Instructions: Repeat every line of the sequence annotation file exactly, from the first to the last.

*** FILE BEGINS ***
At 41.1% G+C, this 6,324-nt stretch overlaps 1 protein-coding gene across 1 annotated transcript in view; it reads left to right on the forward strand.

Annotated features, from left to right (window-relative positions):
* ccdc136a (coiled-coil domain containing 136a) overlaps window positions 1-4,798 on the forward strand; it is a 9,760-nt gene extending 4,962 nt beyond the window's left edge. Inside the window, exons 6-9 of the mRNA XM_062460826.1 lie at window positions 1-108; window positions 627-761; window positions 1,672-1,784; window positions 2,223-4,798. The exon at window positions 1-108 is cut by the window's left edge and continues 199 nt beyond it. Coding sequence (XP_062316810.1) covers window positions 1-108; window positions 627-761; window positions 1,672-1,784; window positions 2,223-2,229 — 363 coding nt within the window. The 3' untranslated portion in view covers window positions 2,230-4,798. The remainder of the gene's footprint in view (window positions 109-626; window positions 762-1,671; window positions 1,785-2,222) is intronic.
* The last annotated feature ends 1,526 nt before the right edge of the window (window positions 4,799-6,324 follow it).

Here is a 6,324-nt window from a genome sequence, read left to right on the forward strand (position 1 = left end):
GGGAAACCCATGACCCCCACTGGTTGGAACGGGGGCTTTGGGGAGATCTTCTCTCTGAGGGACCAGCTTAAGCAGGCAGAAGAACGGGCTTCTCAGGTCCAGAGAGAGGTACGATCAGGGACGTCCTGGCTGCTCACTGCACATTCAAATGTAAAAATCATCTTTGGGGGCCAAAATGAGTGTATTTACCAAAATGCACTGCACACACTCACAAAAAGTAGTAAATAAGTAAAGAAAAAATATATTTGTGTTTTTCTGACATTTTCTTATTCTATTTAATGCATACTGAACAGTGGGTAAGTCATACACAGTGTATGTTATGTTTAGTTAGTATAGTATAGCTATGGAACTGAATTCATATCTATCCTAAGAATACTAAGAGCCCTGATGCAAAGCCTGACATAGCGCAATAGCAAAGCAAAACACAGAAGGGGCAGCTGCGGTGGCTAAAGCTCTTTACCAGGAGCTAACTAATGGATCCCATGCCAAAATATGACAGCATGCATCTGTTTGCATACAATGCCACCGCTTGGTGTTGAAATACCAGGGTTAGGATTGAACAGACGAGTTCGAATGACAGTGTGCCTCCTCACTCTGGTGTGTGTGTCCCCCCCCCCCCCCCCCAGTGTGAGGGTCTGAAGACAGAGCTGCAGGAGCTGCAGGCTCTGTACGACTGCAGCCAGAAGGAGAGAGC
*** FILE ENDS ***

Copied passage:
At 41.1% G+C, this 6,324-nt stretch overlaps 1 protein-coding gene across 1 annotated transcript in view; it reads left to right on the forward strand.

Annotated features, from left to right (window-relative positions):
* ccdc136a (coiled-coil domain containing 136a) overlaps window positions 1-4,798 on the forward strand; it is a 9,760-nt gene extending 4,962 nt beyond the window's left edge. Inside the window, exons 6-9 of the mRNA XM_062460826.1 lie at window positions 1-108; window positions 627-761; window positions 1,672-1,784; window positions 2,223-4,798. The exon at window positions 1-108 is cut by the window's left edge and continues 199 nt beyond it. Coding sequence (XP_062316810.1) covers window positions 1-108; window positions 627-761; window positions 1,672-1,784; window positions 2,223-2,229 — 363 coding nt within the window. The 3' untranslated portion in view covers window positions 2,230-4,798. The remainder of the gene's footprint in view (window positions 109-626; window positions 762-1,671; window positions 1,785-2,222) is intronic.
* The last annotated feature ends 1,526 nt before the right edge of the window (window positions 4,799-6,324 follow it).

Here is a 6,324-nt window from a genome sequence, read left to right on the forward strand (position 1 = left end):
GGGAAACCCATGACCCCCACTGGTTGGAACGGGGGCTTTGGGGAGATCTTCTCTCTGAGGGACCAGCTTAAGCAGGCAGAAGAACGGGCTTCTCAGGTCCAGAGAGAGGTACGATCAGGGACGTCCTGGCTGCTCACTGCACATTCAAATGTAAAAATCATCTTTGGGGGCCAAAATGAGTGTATTTACCAAAATGCACTGCACACACTCACAAAAAGTAGTAAATAAGTAAAGAAAAAATATATTTGTGTTTTTCTGACATTTTCTTATTCTATTTAATGCATACTGAACAGTGGGTAAGTCATACACAGTGTATGTTATGTTTAGTTAGTATAGTATAGCTATGGAACTGAATTCATATCTATCCTAAGAATACTAAGAGCCCTGATGCAAAGCCTGACATAGCGCAATAGCAAAGCAAAACACAGAAGGGGCAGCTGCGGTGGCTAAAGCTCTTTACCAGGAGCTAACTAATGGATCCCATGCCAAAATATGACAGCATGCATCTGTTTGCATACAATGCCACCGCTTGGTGTTGAAATACCAGGGTTAGGATTGAACAGACGAGTTCGAATGACAGTGTGCCTCCTCACTCTGGTGTGTGTGTCCCCCCCCCCCCCCCCCAGTGTGAGGGTCTGAAGACAGAGCTGCAGGAGCTGCAGGCTCTGTACGACTGCAGCCAGAAGGAGAGAGC